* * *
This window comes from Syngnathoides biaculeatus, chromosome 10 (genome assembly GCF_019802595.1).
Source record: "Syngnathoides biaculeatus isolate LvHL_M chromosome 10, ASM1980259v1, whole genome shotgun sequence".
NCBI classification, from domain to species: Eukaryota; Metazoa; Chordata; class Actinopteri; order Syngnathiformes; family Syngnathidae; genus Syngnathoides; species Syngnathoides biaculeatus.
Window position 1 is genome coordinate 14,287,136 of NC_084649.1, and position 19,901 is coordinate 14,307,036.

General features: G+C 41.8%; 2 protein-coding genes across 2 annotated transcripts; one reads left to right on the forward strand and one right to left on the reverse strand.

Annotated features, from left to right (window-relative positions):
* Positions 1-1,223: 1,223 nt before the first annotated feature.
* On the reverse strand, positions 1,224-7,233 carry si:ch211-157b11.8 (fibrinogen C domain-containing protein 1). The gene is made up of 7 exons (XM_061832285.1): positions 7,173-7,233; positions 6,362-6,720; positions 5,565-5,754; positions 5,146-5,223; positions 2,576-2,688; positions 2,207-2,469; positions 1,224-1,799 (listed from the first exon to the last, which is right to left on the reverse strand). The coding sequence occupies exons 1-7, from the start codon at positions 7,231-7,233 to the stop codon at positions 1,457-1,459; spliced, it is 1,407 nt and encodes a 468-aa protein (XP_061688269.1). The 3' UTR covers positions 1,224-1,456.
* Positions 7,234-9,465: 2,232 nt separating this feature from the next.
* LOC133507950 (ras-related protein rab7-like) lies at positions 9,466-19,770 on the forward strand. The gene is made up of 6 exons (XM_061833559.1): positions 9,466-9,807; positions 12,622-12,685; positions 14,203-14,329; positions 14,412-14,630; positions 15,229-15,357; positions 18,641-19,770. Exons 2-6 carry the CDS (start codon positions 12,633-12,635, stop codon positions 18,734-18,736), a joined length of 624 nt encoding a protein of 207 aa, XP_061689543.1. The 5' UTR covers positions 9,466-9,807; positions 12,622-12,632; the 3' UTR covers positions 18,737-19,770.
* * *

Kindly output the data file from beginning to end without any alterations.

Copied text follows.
This window comes from Syngnathoides biaculeatus, chromosome 10 (genome assembly GCF_019802595.1).
Source record: "Syngnathoides biaculeatus isolate LvHL_M chromosome 10, ASM1980259v1, whole genome shotgun sequence".
NCBI classification, from domain to species: Eukaryota; Metazoa; Chordata; class Actinopteri; order Syngnathiformes; family Syngnathidae; genus Syngnathoides; species Syngnathoides biaculeatus.
Window position 1 is genome coordinate 14,287,136 of NC_084649.1, and position 19,901 is coordinate 14,307,036.

General features: G+C 41.8%; 2 protein-coding genes across 2 annotated transcripts; one reads left to right on the forward strand and one right to left on the reverse strand.

Annotated features, from left to right (window-relative positions):
* Positions 1-1,223: 1,223 nt before the first annotated feature.
* On the reverse strand, positions 1,224-7,233 carry si:ch211-157b11.8 (fibrinogen C domain-containing protein 1). The gene is made up of 7 exons (XM_061832285.1): positions 7,173-7,233; positions 6,362-6,720; positions 5,565-5,754; positions 5,146-5,223; positions 2,576-2,688; positions 2,207-2,469; positions 1,224-1,799 (listed from the first exon to the last, which is right to left on the reverse strand). The coding sequence occupies exons 1-7, from the start codon at positions 7,231-7,233 to the stop codon at positions 1,457-1,459; spliced, it is 1,407 nt and encodes a 468-aa protein (XP_061688269.1). The 3' UTR covers positions 1,224-1,456.
* Positions 7,234-9,465: 2,232 nt separating this feature from the next.
* LOC133507950 (ras-related protein rab7-like) lies at positions 9,466-19,770 on the forward strand. The gene is made up of 6 exons (XM_061833559.1): positions 9,466-9,807; positions 12,622-12,685; positions 14,203-14,329; positions 14,412-14,630; positions 15,229-15,357; positions 18,641-19,770. Exons 2-6 carry the CDS (start codon positions 12,633-12,635, stop codon positions 18,734-18,736), a joined length of 624 nt encoding a protein of 207 aa, XP_061689543.1. The 5' UTR covers positions 9,466-9,807; positions 12,622-12,632; the 3' UTR covers positions 18,737-19,770.